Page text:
To interpret an exception to the act so that it will "encompass all relationships whereby one person incurs expenses for another under an agreement to be reimbursed" (our italics) would, in our opinion, to all practical effects, convert a gross income tax into a net income tax. Without too much difficulty, the receipts in most cases could be made under a contract or oral agreement by which a certain share or portion thereof is a reimbursement for expenses incurred, leaving a tax merely upon a remainder or surplus as a presumptive profit. The gross income tax is applicable regardless of any profit being involved. Walgreen Co. v. Gross Income Tax Div. (1947), 225 Ind. 418, 75 N.E.2d 784, 1 A.L.R.2d 1014.

A contrary interpretation would result in most nonprofit transactions being tax-free. By extending and engrafting exemptions upon a gross tax, it progressively becomes a net tax. We are not arguing that this would be more equitable or just that is not within our province for decision. The taxing policy, and the basis upon which the tax is to be levied, as well as the exemptions applicable, is for the legislature to determine. Department of Treasury v. Crowder (1938), 214 Ind. 252, 15 N.E.2d 89.

We are in effect asked to extend the scope of exemptions of a broad gross income tax by an interpretation for which we can find no specific verbal basis in the Act. Examining the cases cited by appellant, we find that in the Ice Service case, that four ice manufacturing companies organized a corporation to handle the sale or distribution of ice manufactured by them. This corporation sold the ice, and received all the sale proceeds. *646 It retained therefrom its cost of operation, and distributed the balance to the four interested manufacturers. The question decided in that case was that the Ice Service Company was purely a sales agency, and its total gross receipts from sales were not taxable to it, but to its principals. The court there held agency was an issuable fact found by the trial court, and sustained by the evidence. No issue was there made as to the taxability of the amount retained as reimbursement for selling expense.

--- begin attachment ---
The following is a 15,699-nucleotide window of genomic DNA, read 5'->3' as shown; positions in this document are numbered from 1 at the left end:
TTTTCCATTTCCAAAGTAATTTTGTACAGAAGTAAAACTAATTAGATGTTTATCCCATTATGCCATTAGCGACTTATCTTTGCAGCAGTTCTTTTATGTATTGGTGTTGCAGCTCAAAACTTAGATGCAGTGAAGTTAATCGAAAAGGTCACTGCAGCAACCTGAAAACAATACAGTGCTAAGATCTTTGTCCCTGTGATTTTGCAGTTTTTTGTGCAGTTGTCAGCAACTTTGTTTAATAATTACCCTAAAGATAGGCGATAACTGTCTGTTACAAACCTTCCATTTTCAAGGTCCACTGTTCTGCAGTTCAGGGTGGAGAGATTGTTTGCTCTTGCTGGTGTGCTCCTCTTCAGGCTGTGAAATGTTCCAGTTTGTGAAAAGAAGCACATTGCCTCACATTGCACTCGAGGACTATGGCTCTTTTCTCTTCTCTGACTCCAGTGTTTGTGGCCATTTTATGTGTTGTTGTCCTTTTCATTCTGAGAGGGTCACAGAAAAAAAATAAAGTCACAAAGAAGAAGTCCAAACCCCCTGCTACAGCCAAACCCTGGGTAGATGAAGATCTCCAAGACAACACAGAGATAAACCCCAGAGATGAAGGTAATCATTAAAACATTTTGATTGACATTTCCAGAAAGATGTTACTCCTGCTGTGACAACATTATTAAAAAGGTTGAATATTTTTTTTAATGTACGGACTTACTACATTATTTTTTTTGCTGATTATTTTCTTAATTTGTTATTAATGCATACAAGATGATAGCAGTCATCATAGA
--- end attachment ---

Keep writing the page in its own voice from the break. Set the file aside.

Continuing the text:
In the Indiana Associated Telephone Corporation case, decided in the Appellate Court a year later based upon the Ice Service case, three operating telephone companies did all their billing through a bureau operated by one of the three companies, the Indiana Associated Telephone Corporation. This bureau was not a separate corporation. The other two telephone companies remitted their share of the direct and administrative expenses to the third telephone company after they were allocated and prorated. The Appellate Court held that such remittances to the Indiana Associated Telephone Company for reimbursement were not taxable, holding that the bureau was an agency. It should be noted in that case that the taxpayer involved was not the bureau which was performing the service, but was one of the corporations.

The Appellate Court said on page 676 of 118 Ind. App. 669, 82 N.E.2d 539:

"Appellee was merely a trustee for distributing the expenses of operating the agency. It could not have retained the money so received for its own use and purpose. Therefore, under the Regulations of appellant, these funds were not taxable. Regulation No. 1612 of the Regulations, Gross Income Tax Division, Dept. of Treasury of Indiana, April 15, 1940; Regulation 1211, Indiana Gross Income Tax Regulations Series VII approved April 27, 1946."

*647 No issue was made in that case as to whether or not the bureau was taxable upon its receipts for services performed. Any dicta to such an effect in that case is disapproved since no issue on that point was there involved. Under the Gross Income Tax Act of 1933, as amended, § 64-2601, subsection (a) Burns' 1951 Replacement, the term "person" used as a taxpayer, includes a variety of formal and informal organizations including the term "bureau."